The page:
of Charlottesville Announces Establishment of Workforce Development
Training Program for Laboratory Specialists
21, 1999 -- The City
of Charlottesville, the Weed and Seed Network, the University
of Virginia, and Piedmont Virginia Community College are pleased
to announce a collaborative effort in establishing an innovative
workforce training program to be located on West Main Street's emerging
"Technology Corridor". This program has been designed to teach City
residents the highly marketable employment skills of laboratory
specialists. This initiative will support the Charlottesville community
by providing participants an opportunity for a college-level education
and career advancement in a growing area of technology. In turn,
this highly trained workforce will provide the workers needed to
meet the local employment demands of the City's growing technology
high technology businesses currently suffer a critical shortage
of laboratory technicians, senior laboratory technicians and laboratory
specialists. U.Va. staffs 300 such positions and, as of April 1999,
51 of these positions were vacant. Other Charlottesville-based biotechnology
companies such as Argonex and Contravac will also serve as employers
to graduating research workers. Virginia Biotechnology Association
has stated that, by the year 2010, biotechnology could become an
$8 to $10 billion part of Virginia's economy. Laboratory technicians
earn salaries ranging from $16,000 to $27,000 per year, and lab
specialists are in the $23,000 to $36,000 range.
City Council has taken the leadership role in workforce development
by approving grant support in the amount of $163,000 over the next
three years. The City's contributions will cover the training facility's
operational and start-up expenses including the lease, utilities,
building maintenance, custodial cost, renovation work, and classroom
and laboratory furniture. In addition, the City's Weed and Seed
Network will provide $14,100 for scholarships.
Office of the Vice President for Research and Public Service has
provided $50,000 to cover expenses for instruments and instructional
materials. The School of Medicine will donate $15,000 to cover the
cost of curriculum development and research internships.
Virginia Community College is contributing $50,000 for the lead
faculty, administrative support and operational management of the
program. Within the City there is a strong interest in supporting
both technology growth and upward mobility for area residents, so
this new workforce training program will address both community
and business needs. The development of this program is a result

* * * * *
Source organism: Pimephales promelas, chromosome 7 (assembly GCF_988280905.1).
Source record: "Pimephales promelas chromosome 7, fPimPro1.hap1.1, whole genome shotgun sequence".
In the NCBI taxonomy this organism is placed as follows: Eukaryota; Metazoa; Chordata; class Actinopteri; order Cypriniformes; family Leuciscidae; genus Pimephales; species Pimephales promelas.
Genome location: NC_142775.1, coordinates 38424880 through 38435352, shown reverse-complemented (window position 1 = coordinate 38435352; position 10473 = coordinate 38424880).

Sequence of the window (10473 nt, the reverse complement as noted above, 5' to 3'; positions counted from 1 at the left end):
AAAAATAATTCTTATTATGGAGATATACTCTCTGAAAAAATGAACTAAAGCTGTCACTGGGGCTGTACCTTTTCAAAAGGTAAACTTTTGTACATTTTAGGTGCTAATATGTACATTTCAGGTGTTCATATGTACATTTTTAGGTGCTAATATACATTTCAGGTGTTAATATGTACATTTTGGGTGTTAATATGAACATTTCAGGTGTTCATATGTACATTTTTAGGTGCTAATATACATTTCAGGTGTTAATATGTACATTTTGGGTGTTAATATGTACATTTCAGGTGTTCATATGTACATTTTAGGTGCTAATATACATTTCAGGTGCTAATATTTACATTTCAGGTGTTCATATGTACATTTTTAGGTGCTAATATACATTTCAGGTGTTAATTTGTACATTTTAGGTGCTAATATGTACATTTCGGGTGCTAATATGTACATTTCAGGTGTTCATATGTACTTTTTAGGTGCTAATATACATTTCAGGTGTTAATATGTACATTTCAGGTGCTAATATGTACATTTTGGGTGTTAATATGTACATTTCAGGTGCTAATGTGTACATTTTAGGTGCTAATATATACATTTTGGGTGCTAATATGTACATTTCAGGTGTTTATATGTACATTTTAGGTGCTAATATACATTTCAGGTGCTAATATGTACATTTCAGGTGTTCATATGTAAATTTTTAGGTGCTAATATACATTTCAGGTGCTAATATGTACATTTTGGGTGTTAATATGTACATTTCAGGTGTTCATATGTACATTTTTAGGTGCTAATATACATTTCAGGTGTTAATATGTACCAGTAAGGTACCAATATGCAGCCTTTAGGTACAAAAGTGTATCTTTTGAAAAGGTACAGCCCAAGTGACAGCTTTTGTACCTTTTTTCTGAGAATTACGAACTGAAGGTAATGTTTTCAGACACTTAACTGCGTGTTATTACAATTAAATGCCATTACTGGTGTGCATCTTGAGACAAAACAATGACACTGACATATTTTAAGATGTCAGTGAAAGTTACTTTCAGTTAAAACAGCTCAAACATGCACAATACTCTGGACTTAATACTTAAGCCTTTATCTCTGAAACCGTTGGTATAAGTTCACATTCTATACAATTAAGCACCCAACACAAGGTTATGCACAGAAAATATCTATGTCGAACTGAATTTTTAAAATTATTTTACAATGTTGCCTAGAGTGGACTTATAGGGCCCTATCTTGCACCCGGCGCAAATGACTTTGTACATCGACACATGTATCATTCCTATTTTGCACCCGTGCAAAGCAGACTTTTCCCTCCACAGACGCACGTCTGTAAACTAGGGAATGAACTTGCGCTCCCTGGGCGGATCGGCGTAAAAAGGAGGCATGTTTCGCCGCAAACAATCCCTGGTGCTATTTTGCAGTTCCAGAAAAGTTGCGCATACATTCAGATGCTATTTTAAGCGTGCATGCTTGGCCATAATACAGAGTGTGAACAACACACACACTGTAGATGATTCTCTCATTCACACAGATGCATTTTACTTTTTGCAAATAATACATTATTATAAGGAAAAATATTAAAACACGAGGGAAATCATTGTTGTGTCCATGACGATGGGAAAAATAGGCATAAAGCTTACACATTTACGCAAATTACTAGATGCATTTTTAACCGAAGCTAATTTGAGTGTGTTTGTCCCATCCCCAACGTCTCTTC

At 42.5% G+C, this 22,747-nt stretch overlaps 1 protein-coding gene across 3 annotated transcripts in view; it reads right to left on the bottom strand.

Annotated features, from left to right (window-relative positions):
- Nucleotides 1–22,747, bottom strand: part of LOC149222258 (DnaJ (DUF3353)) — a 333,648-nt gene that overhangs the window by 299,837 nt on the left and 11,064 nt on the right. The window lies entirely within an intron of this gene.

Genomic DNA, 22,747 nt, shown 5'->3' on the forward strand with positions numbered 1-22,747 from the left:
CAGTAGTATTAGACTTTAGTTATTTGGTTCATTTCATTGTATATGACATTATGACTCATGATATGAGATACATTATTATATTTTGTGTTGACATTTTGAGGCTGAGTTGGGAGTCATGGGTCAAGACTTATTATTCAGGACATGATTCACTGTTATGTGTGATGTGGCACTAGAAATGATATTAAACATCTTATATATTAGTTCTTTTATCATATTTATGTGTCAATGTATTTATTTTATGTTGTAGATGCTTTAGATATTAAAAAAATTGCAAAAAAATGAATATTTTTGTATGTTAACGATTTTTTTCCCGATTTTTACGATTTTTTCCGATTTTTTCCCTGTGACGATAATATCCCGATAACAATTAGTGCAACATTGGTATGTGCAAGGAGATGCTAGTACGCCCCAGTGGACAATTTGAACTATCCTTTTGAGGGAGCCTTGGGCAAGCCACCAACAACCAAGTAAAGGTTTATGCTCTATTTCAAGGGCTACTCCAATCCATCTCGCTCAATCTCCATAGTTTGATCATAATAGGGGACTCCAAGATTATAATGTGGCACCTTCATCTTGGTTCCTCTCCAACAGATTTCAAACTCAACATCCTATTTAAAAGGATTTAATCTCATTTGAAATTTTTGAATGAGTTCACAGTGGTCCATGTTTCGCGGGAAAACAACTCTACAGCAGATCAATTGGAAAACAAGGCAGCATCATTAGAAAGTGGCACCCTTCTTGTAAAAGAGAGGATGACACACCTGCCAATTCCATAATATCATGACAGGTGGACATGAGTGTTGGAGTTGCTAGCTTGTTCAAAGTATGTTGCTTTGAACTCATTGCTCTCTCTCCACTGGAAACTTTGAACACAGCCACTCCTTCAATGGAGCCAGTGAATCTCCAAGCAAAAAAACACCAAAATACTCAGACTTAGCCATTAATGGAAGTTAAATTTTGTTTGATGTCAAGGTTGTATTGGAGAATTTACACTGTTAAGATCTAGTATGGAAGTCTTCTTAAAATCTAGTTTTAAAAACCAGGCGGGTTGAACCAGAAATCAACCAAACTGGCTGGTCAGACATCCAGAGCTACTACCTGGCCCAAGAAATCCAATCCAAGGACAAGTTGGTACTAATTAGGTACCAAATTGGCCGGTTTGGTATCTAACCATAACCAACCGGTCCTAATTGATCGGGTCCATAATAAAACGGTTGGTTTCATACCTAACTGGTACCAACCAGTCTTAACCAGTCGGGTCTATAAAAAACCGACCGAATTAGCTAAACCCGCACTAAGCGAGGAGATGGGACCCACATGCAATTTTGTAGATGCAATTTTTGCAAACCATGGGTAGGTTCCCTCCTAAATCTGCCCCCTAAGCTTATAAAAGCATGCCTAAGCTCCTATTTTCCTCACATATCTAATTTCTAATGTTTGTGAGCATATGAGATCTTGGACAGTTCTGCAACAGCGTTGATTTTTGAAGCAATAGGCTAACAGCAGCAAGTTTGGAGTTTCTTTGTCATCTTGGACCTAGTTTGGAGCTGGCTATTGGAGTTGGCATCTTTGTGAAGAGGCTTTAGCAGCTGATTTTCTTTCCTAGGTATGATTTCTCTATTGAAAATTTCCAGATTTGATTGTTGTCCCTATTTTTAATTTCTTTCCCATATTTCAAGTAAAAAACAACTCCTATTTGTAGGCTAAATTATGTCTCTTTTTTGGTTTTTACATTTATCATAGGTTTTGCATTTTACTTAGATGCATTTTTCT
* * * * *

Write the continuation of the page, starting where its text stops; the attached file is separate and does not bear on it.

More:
of the dedication of members of City Council, the University of
Virginia (David Kalergis and David L. Brautigan), the Piedmont Virginia
Community College (Frank Friedman and Forrest Mckay), and the city
of Charlottesville Department of Economic Development (Aubrey V.
Watts, Jr. and William H. Harvey).
U.Va. Laboratory Specialists assisted in a job analysis using the
Work Keys instrument in May 1999. To begin the process of curriculum
development this summer and fall, Piedmont Virginia Community College
faculty member Patricia Franklin will also develop the curriculum
for classroom and clinical instruction. Franklin will also gain
hands-on experience by working as a paid intern in David Brautigan's
lab at U.Va., and will attend at least one biotechnology conference
this summer. The following are program goals to be met over the
next three years:
1 - 1999
Work Keys and curriculum development activities for Laboratory
Specialists associates-degree program.
benchmarking activities with reference to similar programs.
the program through the VCCS and state approval system.
Develop and begin to implement the marketing and student recruitment
Equip the designated facility for teaching and lab space.
Recruit and admit the initial group of program students.
2 - 2000
the program and enroll first group of students.
marketing and recruitment activities to identify and recruit regional
Work with prospective U.Va. and regional employers to initiate
plans for the hiring of program graduates.
3 - 2001
Begin linking activities between employers and students.
Graduate first class of students. The workforce development training
facility will be located on West Main Street and is scheduled
to begin classes for Laboratory Specialist in Sept. 1999. The
fall semester will be a pilot class of 20 students from surrounding
City neighborhoods and will accommodate both full-time and part-time
students. All sponsors are currently recruiting program participants
for the fall classes. Registration is currently underway and prospective
students can contact Forrest McKay at Piedmont Virginia Community
College, Department of Continuing Education at 961-5351.
Aubrey V. Watts, Jr. Phone: (804) 970-3110